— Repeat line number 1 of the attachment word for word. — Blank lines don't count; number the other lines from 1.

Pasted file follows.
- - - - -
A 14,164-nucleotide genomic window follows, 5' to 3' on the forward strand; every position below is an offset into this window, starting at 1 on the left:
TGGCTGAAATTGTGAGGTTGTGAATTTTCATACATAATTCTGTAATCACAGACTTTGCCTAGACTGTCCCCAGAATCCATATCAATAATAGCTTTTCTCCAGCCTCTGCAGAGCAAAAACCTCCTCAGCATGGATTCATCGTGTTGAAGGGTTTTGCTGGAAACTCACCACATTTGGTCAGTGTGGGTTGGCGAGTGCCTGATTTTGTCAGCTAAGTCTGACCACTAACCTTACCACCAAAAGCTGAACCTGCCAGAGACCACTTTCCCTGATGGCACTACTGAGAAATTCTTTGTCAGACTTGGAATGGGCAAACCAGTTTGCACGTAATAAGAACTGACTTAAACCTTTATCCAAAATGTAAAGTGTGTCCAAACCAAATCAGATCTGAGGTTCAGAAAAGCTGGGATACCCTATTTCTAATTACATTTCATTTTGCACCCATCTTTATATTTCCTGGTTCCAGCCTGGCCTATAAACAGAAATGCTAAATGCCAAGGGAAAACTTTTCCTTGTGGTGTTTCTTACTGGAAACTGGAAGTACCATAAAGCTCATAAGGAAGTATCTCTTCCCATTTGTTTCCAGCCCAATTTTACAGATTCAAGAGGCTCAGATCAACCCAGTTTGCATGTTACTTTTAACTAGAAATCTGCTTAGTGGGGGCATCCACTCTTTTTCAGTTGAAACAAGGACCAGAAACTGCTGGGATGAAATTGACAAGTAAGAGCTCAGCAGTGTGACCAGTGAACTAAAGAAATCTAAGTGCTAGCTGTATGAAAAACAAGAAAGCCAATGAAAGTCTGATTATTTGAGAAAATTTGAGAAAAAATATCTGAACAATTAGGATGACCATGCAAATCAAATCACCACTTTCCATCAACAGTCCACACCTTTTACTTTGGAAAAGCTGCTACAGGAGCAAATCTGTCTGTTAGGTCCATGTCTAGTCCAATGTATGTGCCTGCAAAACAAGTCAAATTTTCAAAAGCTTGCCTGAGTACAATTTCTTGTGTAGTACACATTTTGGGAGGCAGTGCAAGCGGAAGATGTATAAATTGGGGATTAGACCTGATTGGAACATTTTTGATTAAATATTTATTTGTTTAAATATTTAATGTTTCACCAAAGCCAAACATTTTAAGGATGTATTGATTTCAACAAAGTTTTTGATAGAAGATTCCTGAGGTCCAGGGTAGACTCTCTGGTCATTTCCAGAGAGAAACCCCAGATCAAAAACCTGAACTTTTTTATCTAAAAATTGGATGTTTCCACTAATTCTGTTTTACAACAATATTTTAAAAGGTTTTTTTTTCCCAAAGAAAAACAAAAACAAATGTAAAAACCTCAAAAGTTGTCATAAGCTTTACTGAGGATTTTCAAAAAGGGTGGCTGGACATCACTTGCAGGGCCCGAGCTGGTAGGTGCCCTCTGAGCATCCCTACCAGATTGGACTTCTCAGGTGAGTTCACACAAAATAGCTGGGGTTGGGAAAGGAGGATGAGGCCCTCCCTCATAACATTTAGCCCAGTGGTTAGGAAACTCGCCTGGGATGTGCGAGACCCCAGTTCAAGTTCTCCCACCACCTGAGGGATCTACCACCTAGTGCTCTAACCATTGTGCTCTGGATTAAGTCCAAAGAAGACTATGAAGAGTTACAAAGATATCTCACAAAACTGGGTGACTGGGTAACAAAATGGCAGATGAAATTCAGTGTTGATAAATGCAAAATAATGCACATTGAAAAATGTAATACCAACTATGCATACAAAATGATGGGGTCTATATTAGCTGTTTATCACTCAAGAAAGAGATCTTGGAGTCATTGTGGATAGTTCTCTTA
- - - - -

A 14,164-nucleotide genomic window follows, 5' to 3' on the forward strand; every position below is an offset into this window, starting at 1 on the left: